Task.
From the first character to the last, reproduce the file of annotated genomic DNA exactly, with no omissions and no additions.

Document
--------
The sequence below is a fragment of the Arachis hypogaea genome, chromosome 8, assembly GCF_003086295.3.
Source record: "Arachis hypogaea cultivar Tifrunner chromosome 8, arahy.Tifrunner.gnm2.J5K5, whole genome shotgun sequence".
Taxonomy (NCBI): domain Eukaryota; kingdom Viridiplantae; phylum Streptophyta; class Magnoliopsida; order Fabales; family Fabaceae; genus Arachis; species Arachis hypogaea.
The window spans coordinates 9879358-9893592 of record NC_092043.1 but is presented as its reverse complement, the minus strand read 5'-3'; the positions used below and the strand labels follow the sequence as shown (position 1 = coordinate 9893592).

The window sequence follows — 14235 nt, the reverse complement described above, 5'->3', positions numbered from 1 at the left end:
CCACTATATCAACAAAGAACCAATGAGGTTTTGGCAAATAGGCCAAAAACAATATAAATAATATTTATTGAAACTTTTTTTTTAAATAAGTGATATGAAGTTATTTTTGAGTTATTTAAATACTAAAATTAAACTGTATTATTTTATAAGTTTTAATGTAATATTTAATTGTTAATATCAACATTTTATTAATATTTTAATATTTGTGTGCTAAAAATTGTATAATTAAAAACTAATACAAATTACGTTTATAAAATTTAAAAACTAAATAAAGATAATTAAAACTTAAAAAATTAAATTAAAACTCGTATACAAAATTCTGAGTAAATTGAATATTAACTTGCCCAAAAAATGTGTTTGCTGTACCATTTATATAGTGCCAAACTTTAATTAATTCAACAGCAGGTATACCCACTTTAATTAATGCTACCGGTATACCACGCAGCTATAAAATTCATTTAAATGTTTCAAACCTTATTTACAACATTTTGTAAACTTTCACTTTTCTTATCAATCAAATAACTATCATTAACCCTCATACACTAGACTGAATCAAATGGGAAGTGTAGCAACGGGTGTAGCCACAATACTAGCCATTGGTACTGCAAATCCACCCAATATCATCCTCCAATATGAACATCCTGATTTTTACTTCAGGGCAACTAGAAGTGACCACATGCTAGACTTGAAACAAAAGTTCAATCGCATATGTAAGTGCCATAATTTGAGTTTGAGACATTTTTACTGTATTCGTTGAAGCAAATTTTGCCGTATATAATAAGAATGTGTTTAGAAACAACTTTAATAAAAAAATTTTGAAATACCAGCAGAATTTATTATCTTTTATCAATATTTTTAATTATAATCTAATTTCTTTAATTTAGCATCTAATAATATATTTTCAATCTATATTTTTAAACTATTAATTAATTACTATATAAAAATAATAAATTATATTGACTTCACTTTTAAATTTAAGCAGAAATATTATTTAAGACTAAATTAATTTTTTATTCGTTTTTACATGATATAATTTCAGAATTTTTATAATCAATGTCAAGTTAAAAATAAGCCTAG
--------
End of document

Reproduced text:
The sequence below is a fragment of the Arachis hypogaea genome, chromosome 8, assembly GCF_003086295.3.
Source record: "Arachis hypogaea cultivar Tifrunner chromosome 8, arahy.Tifrunner.gnm2.J5K5, whole genome shotgun sequence".
Taxonomy (NCBI): domain Eukaryota; kingdom Viridiplantae; phylum Streptophyta; class Magnoliopsida; order Fabales; family Fabaceae; genus Arachis; species Arachis hypogaea.
The window spans coordinates 9879358-9893592 of record NC_092043.1 but is presented as its reverse complement, the minus strand read 5'-3'; the positions used below and the strand labels follow the sequence as shown (position 1 = coordinate 9893592).

The window sequence follows — 14235 nt, the reverse complement described above, 5'->3', positions numbered from 1 at the left end:
CCACTATATCAACAAAGAACCAATGAGGTTTTGGCAAATAGGCCAAAAACAATATAAATAATATTTATTGAAACTTTTTTTTTAAATAAGTGATATGAAGTTATTTTTGAGTTATTTAAATACTAAAATTAAACTGTATTATTTTATAAGTTTTAATGTAATATTTAATTGTTAATATCAACATTTTATTAATATTTTAATATTTGTGTGCTAAAAATTGTATAATTAAAAACTAATACAAATTACGTTTATAAAATTTAAAAACTAAATAAAGATAATTAAAACTTAAAAAATTAAATTAAAACTCGTATACAAAATTCTGAGTAAATTGAATATTAACTTGCCCAAAAAATGTGTTTGCTGTACCATTTATATAGTGCCAAACTTTAATTAATTCAACAGCAGGTATACCCACTTTAATTAATGCTACCGGTATACCACGCAGCTATAAAATTCATTTAAATGTTTCAAACCTTATTTACAACATTTTGTAAACTTTCACTTTTCTTATCAATCAAATAACTATCATTAACCCTCATACACTAGACTGAATCAAATGGGAAGTGTAGCAACGGGTGTAGCCACAATACTAGCCATTGGTACTGCAAATCCACCCAATATCATCCTCCAATATGAACATCCTGATTTTTACTTCAGGGCAACTAGAAGTGACCACATGCTAGACTTGAAACAAAAGTTCAATCGCATATGTAAGTGCCATAATTTGAGTTTGAGACATTTTTACTGTATTCGTTGAAGCAAATTTTGCCGTATATAATAAGAATGTGTTTAGAAACAACTTTAATAAAAAAATTTTGAAATACCAGCAGAATTTATTATCTTTTATCAATATTTTTAATTATAATCTAATTTCTTTAATTTAGCATCTAATAATATATTTTCAATCTATATTTTTAAACTATTAATTAATTACTATATAAAAATAATAAATTATATTGACTTCACTTTTAAATTTAAGCAGAAATATTATTTAAGACTAAATTAATTTTTTATTCGTTTTTACATGATATAATTTCAGAATTTTTATAATCAATGTCAAGTTAAAAATAAGCCTAG